A version of this story first ran in The Miami Herald on April 28, 2012.
When Starz network’s Magic City came to town last year to shoot their 1959 Miami Beach drama, producers were obsessive.
“God is in the details,” said Magic City’s executive producer, writer and Miami Beach native Mitch Glazer. “We were rigorous about everything across the board from music to architecture down to that.”
That meaning breast augmentation.
Producers discovered many women of South Florida have been surgically enhanced beyond anything natural to the late 1950s.
“I’ve actually had better luck finding synchronized swimming groups than I did finding real boobs,” said Bill Marinella, local extras casting director. “We did a lot of research and reached out to burlesque clubs and just finding people on the beach and literally walking up to them on the street and saying, ‘Hey, you look like you’re right out of The Great Gatsby.’”
Magic City was left particularly exposed to issues of the chest. Like a lot of premium cable shows, the series does not shy away from skimpy attire or full frontal nudity.
“GIRLS HAD FULLER FIGURES BACK THEN,” said one casting notice sent, in all caps, to local models and actresses. “SO NO SKINNY MODELS. ALL-NATURAL — NO PLASTIC SURGERY/BREAST IMPLANTS.”
Breast augmentation is by far the most popular cosmetic surgical procedure in the United States. According to data from the American Society of Plastic Surgeons, doctors performed 307,180 “augmentation mammaplasty” surgeries last year. (Second place was nose jobs with 243,772.)
Plastic surgery statistics are trickier to nail down on a local level. The plastic surgery association releases only broad regional statistics about specific procedures. The region including Florida — as well as seven other states and Washington, D.C. — accounted for almost 50,000, or 16 percent, of the nation’s breast augmentations.
Miami came in third — behind Beverly Hills and San Francisco — in a ranking of cities most besotted with plastic surgery, according to beauty product review site TotalBeauty.com. The report focused mostly on the number of plastic surgeons per capita but also crunched data and other studies from 2009 and earlier.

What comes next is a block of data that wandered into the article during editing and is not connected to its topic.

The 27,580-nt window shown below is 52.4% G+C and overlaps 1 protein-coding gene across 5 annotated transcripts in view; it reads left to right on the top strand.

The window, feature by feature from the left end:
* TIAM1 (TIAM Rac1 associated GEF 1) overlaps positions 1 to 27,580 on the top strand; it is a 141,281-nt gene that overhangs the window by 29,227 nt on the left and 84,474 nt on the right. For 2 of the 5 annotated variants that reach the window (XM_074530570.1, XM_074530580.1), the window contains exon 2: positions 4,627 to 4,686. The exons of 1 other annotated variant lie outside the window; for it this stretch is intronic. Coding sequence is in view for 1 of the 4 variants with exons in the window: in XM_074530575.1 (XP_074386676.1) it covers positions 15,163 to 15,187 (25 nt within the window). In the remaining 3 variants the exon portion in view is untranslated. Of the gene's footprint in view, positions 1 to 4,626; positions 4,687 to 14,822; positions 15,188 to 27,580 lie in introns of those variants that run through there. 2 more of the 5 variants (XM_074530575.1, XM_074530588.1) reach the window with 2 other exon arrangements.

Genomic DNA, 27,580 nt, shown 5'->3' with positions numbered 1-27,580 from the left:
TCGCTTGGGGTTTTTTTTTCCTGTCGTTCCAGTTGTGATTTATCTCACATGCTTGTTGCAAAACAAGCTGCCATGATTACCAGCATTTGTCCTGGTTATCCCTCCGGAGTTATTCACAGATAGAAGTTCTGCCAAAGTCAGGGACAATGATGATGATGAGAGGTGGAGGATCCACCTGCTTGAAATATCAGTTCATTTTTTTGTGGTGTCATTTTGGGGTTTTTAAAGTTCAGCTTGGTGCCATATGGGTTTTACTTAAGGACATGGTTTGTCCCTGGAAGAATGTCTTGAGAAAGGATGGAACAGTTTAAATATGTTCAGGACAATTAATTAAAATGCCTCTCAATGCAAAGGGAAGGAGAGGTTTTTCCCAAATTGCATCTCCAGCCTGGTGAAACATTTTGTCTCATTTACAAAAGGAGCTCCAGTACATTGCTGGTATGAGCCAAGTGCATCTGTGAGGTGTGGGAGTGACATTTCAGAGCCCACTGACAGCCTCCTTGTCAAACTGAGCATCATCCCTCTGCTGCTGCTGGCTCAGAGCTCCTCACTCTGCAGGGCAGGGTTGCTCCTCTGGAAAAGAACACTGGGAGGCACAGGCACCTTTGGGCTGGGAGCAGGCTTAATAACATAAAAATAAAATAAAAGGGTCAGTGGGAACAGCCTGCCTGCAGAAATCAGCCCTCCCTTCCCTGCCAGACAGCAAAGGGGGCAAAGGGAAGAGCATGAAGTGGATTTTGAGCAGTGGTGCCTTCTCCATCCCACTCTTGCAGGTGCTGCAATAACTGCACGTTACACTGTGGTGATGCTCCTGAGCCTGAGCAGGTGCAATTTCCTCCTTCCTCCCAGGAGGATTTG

Before that, in 2008, the magazine Men’s Health ranked Miami No. 4 in a list of “Capitals of Cosmetic Surgery” by measuring the number of plastic surgeons, the number of cosmetic dentists and the percentage of residents who use Botox. San Francisco topped that list, while Los Angeles came in a disappointing 48th.
But a WLRN-Miami Herald analysis of data from the American Society of Plastic Surgeons and the 2010 Census shows that the Miami-Fort Lauderdale-Pompano Beach metropolitan statistical area (MSA) has the highest number of plastic surgeons per capita of any major metropolitan area in the county — about 3.2 plastic surgeons for every 100,000 residents. By comparison, that's an 18% higher rate than the Los Angelas-Long Beach-Santa Ana MSA, a 38% higher rate than the Tampa-St. Petersburgh-Clearwater area and almost double the rate in Atlanta-Sandy Springs-Marietta.
Tara Solomon, a Miami glamour maven and former Queen of the Night columnist for The Miami Herald whose public relations firm, TARA, Ink. has offices in Miami Beach and in Los Angeles, says Miami is different from L.A. when it comes to “surgical personal enhancement.”
“I think because of the industry and film and with so much television being produced [in L.A.], I don’t think that it would really behoove an actress to discuss her augmentation,” Solomon said. “And in Miami, I think it’s more or less a badge of honor.”
She called Miami “a land where excess is validated … a land where mucho màs is just enough.”
Glazer isn’t sure the period casting challenges are limited to Miami — though he admits he didn’t actually have to go out and find the bodies. Much of that work fell on extras casting director Marinella, who said Miami presented a unique set of issues. He worked for more than a decade in Hollywood before moving to South Florida and says he hadn’t run into the dearth of natural women out west.
“I wouldn’t say the people are more real,” Marinella said of Hollywood. “It’s just that they’re more realistic about who they are as actors and performers. So you have more branches of people to look out for.”
For Magic City, which filmed last year on a soundstage created in the old Bertram Yacht factory near Miami International Airport, Marinella had to look out for a long list of period-inaccurate body features: implants in breasts, yes, but also lips and butts; tattoos; shaved chests and waxed bikini areas, too-skinny females and too-ripped men.
“We need girls with the big hips and the curves. And down here, everybody is so fit,” he said. “It’s like tiny little waist and big boobs, pardon the French. But we have to be really careful about how we go about the casting process. It’s a huge challenge.”
He said he found burlesque clubs were a ripe spot to find classic figures, albeit with plenty of body art, which requires extra time in the makeup chair to cover up.
“There’s different places you can go in Miami,” Marinella said. “Little pockets that are very little heard of off the main street path where we find all these amazing figures and bodies, and that’s what we did for Magic City.”
The Miami of today is a far cry from the city of Glazer’s formative years. He remembers a classmate or two at Miami Beach Senior High, from which he graduated in 1971, getting a nose job, but surgery was far from commonplace.
Glazer said he never imagined he’d be thinking about breast implants professionally. But at the end of the day, he just wants the show to be accurate. “We live in a world of bloggers and people devoted to scrutinizing,” he said. “I’m sure that’s kind of thing that would bring on thousands of emails, you know, about a woman’s breasts or whatever.”